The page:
On Palm Sunday, Christians commenced Holy Week, which culminates on Easter Sunday. Jews are currently celebrating Passover, which began at sundown on Wednesday evening.
The reality of celebrating Holy Week from our homes instead of our respective congregations may seem glum, but our current crisis makes the true meaning of these holy days all the more apparent.
Passover represents the “passing over” of God’s chosen people from slavery, oppression and despair in Egypt, to freedom, light and hope in Israel.
For Christians, Holy Week recalls Jesus’s “passing over” from torture, rejection, defection of his closest followers, temptation to despair, his Passion and the death that first Good Friday, to life, light and victory on Easter Sunday.
For the Jews and for Christ, these events that would come to be so meaningful, were at the time, tragic and tested their faiths. They faced anguish, adversity, danger and risk. But, God came through for them.
Fear is useless; what is needed is trust.” (Luke 8: 50; Mark 5: 36)
In this time of fear and isolation, all we can do is trust in our faith, in our community, in the heroes that are fighting on the frontlines for us every day — that we too, will get to the other side of this crisis. That soon, this virus will also pass over, and we will enter a time of great healing.
In his message ahead of Holy Week on Friday, Pope Francis said: “Thought and spirit can go far with the creativity of love.” And that is just what we have seen from churches and synagogues across the country, as they move their worship services to online platforms.
Many Jews are also having to get creative in the ways they arrange their seder plates and embrace technology (which for some, is usually not allowed during Passover).
Rabbis and families are hosting virtual seders, some extending their seders to family members across the world who they may have not thought to include before. And amongst the Jewish community I live in, I have heard several sentiments of “the plague didn’t stop us before!”, referring to the 10 plagues God inflicted upon the Egyptians.
While it may feel strange to celebrate during this time, these reminders of faith and resilience are what we need most.
Here are some of the local churches and synagogues in the Bay Area that are offering virtual Holy Week services:
Unitarian Universalist Congregation of Marin, San Rafael — Sunday Circle on Zoom, 9 a.m.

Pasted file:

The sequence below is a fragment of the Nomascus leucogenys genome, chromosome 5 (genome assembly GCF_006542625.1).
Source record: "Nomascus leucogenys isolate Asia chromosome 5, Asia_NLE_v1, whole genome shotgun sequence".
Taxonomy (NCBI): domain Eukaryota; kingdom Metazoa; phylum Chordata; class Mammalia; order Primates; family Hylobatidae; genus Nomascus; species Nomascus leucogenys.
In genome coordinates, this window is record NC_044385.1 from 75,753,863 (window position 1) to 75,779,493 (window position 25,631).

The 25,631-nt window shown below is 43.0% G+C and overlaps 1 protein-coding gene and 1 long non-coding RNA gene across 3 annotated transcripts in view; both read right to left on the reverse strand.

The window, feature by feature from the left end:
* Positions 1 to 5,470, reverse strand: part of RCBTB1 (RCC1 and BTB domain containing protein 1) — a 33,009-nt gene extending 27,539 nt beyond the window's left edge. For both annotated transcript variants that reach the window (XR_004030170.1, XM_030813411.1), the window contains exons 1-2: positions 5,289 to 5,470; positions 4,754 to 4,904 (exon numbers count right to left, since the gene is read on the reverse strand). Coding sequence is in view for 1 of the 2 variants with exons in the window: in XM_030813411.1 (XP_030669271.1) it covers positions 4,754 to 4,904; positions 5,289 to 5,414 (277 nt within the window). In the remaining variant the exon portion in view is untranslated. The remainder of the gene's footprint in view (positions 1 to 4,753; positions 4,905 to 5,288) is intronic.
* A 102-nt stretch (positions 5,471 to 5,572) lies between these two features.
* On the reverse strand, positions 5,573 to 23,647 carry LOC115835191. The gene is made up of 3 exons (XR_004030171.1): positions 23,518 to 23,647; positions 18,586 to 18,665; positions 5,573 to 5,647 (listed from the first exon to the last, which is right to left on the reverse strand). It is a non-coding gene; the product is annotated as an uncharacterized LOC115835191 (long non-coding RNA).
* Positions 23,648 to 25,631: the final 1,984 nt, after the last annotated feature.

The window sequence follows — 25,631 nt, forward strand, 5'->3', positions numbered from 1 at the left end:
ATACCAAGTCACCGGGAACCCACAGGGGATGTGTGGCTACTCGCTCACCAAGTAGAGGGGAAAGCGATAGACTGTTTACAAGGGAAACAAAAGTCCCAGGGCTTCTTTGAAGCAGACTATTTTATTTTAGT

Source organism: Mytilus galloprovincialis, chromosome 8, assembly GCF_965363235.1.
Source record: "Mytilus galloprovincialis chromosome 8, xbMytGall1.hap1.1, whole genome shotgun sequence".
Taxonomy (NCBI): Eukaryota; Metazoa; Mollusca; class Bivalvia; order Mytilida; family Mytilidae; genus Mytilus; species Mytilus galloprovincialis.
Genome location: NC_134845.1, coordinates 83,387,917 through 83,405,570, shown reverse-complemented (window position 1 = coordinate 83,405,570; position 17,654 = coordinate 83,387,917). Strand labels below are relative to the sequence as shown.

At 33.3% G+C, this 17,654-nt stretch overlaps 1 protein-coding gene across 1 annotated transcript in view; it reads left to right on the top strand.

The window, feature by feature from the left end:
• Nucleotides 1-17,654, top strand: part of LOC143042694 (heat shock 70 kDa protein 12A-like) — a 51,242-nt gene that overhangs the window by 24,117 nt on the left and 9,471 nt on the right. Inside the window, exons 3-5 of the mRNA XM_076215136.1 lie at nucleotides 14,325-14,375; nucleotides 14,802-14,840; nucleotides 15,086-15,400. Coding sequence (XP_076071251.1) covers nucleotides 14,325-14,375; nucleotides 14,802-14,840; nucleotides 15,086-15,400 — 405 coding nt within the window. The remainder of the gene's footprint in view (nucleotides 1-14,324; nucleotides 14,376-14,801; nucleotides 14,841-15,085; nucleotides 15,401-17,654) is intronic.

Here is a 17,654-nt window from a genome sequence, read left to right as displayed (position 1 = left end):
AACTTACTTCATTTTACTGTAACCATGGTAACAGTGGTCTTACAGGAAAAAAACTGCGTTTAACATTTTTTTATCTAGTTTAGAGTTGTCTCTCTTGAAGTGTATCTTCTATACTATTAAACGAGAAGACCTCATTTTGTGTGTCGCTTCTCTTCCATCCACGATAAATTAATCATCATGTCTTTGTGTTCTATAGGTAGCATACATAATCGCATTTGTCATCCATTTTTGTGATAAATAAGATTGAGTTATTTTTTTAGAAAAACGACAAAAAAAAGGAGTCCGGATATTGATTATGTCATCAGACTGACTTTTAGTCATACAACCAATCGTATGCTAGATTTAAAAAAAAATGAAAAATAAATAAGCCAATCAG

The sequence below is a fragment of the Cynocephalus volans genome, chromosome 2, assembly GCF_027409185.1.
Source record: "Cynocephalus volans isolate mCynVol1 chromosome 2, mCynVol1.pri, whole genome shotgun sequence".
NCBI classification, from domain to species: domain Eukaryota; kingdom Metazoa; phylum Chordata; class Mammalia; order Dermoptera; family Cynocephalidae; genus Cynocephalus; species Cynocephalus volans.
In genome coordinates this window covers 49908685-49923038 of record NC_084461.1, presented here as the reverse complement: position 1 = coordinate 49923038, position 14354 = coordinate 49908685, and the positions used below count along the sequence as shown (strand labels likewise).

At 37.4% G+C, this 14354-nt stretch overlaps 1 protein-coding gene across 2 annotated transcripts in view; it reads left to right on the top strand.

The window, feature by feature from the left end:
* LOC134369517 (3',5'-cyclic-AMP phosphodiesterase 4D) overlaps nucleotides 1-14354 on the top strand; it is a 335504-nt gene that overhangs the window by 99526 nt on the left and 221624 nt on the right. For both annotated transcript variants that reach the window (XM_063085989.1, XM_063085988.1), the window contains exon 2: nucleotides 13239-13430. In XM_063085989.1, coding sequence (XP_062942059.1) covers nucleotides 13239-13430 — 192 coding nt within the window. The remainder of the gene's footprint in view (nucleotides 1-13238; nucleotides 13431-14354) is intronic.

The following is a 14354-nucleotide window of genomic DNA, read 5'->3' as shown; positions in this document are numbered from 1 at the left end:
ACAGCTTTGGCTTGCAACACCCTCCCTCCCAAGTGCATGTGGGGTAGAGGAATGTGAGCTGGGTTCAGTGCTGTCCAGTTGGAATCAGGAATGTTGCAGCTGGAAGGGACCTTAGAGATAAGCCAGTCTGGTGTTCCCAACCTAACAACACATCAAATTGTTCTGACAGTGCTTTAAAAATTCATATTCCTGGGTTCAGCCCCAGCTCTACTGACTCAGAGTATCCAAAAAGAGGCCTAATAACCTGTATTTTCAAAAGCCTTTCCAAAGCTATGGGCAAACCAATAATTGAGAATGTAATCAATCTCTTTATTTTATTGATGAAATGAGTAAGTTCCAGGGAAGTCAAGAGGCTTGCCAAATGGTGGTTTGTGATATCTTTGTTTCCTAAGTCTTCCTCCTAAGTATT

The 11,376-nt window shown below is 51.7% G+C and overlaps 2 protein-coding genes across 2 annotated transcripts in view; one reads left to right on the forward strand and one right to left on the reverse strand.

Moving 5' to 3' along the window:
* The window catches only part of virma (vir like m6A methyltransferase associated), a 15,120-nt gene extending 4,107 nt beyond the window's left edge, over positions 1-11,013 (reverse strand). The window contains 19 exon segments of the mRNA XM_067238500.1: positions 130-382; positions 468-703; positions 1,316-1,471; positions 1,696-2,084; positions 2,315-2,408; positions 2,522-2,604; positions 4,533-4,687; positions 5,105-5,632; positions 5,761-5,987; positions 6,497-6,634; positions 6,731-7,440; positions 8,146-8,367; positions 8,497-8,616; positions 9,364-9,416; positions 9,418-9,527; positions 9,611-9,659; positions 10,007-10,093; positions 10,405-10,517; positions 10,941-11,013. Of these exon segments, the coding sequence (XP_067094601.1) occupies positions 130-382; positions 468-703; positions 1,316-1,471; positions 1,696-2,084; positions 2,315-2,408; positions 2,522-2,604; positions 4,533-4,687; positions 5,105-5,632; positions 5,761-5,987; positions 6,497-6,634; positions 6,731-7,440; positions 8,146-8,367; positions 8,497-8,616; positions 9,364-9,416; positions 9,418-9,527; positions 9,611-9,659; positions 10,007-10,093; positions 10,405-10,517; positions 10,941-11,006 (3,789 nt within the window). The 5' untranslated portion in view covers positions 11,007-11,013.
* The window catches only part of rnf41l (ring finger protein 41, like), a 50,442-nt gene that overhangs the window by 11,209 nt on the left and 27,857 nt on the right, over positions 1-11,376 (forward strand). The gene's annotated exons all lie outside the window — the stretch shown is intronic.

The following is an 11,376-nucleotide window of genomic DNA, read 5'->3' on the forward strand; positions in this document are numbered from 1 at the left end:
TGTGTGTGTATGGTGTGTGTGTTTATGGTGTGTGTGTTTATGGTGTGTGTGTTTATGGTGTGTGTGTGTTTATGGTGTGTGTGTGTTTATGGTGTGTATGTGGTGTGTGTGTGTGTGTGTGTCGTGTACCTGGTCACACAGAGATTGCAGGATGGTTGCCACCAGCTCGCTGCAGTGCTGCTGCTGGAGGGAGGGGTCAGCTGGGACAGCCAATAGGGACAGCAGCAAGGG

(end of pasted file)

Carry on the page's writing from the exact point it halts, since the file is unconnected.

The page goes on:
St. John’s, Ross — See the full schedule of Holy Week livestreams online.
St. Patrick’s Parish, Larkspur — View the Holy Week livestream schedule here.
St. Columba’s, Inverness — Online offerings at the virtual chapel.
Archdiocese San Francisco — Attend Palm Sunday, Holy Thursday, Good Friday, Holy Saturday and Easter Sunday service all on livestream, times vary.
Reality — Join an Easter Sunday service online, 10:30 a.m.
CornerstoneSF — Good Friday and Easter services online.
Congregation Sherith Israel — Virtual Seder and Shabbat are offered online.
On Easter Sunday, Italian global music icon Andrea Bocelli will also be giving a solo performance representing a message of love, healing, and hope to Italy and the world. It will be available live on YouTube.
Pope Francis will also be live-streaming Easter Mass from St. Peter’s Basilica in Vatican City. The service kicks off at 4:55 a.m. ET.
Lakewood Church, the Houston-based megachurch owned by televangelist Joel Osteen, will stream a Saturday night and Sunday morning Easter service with stars like Kanye West, Mariah Carey and Tyler Perry.
Also, arriving just in time for Holy Week, you can now stream the documentary “Holy City,” which offers immersive views of Jerusalem.
Madison Muller is a senior at Northwestern’s Medill School of Journalism, learning to navigate the contemporary media environment with compassion and candor. She enjoys writing about health, travel, and humanity. You can always find her with a coffee in hand. Madison is a proud supporter of the National Eating Disorders Association.